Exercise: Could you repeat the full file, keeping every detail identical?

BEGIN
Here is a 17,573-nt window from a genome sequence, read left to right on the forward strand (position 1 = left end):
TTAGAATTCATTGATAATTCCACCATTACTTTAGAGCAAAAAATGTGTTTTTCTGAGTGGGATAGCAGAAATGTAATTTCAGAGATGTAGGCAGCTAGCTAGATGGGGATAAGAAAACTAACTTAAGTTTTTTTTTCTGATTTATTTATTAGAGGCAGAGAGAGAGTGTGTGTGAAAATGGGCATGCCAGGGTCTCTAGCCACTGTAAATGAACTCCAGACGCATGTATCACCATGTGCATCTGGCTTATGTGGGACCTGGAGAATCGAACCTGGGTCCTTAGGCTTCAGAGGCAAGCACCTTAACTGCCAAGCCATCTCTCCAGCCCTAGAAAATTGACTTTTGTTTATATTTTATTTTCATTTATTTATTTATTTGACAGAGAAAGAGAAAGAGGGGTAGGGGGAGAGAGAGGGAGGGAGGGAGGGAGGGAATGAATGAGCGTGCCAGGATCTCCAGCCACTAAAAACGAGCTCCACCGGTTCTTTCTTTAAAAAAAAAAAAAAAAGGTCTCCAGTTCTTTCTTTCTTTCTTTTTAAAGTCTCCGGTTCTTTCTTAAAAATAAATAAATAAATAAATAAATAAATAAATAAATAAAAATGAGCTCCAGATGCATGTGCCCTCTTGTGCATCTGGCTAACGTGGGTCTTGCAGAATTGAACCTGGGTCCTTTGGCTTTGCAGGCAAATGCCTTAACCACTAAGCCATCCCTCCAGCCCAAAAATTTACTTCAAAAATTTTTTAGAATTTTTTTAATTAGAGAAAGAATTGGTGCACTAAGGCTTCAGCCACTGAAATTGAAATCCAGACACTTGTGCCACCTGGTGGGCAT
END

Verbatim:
Here is a 17,573-nt window from a genome sequence, read left to right on the forward strand (position 1 = left end):
TTAGAATTCATTGATAATTCCACCATTACTTTAGAGCAAAAAATGTGTTTTTCTGAGTGGGATAGCAGAAATGTAATTTCAGAGATGTAGGCAGCTAGCTAGATGGGGATAAGAAAACTAACTTAAGTTTTTTTTTCTGATTTATTTATTAGAGGCAGAGAGAGAGTGTGTGTGAAAATGGGCATGCCAGGGTCTCTAGCCACTGTAAATGAACTCCAGACGCATGTATCACCATGTGCATCTGGCTTATGTGGGACCTGGAGAATCGAACCTGGGTCCTTAGGCTTCAGAGGCAAGCACCTTAACTGCCAAGCCATCTCTCCAGCCCTAGAAAATTGACTTTTGTTTATATTTTATTTTCATTTATTTATTTATTTGACAGAGAAAGAGAAAGAGGGGTAGGGGGAGAGAGAGGGAGGGAGGGAGGGAGGGAATGAATGAGCGTGCCAGGATCTCCAGCCACTAAAAACGAGCTCCACCGGTTCTTTCTTTAAAAAAAAAAAAAAAAGGTCTCCAGTTCTTTCTTTCTTTCTTTTTAAAGTCTCCGGTTCTTTCTTAAAAATAAATAAATAAATAAATAAATAAATAAATAAATAAAAATGAGCTCCAGATGCATGTGCCCTCTTGTGCATCTGGCTAACGTGGGTCTTGCAGAATTGAACCTGGGTCCTTTGGCTTTGCAGGCAAATGCCTTAACCACTAAGCCATCCCTCCAGCCCAAAAATTTACTTCAAAAATTTTTTAGAATTTTTTTAATTAGAGAAAGAATTGGTGCACTAAGGCTTCAGCCACTGAAATTGAAATCCAGACACTTGTGCCACCTGGTGGGCAT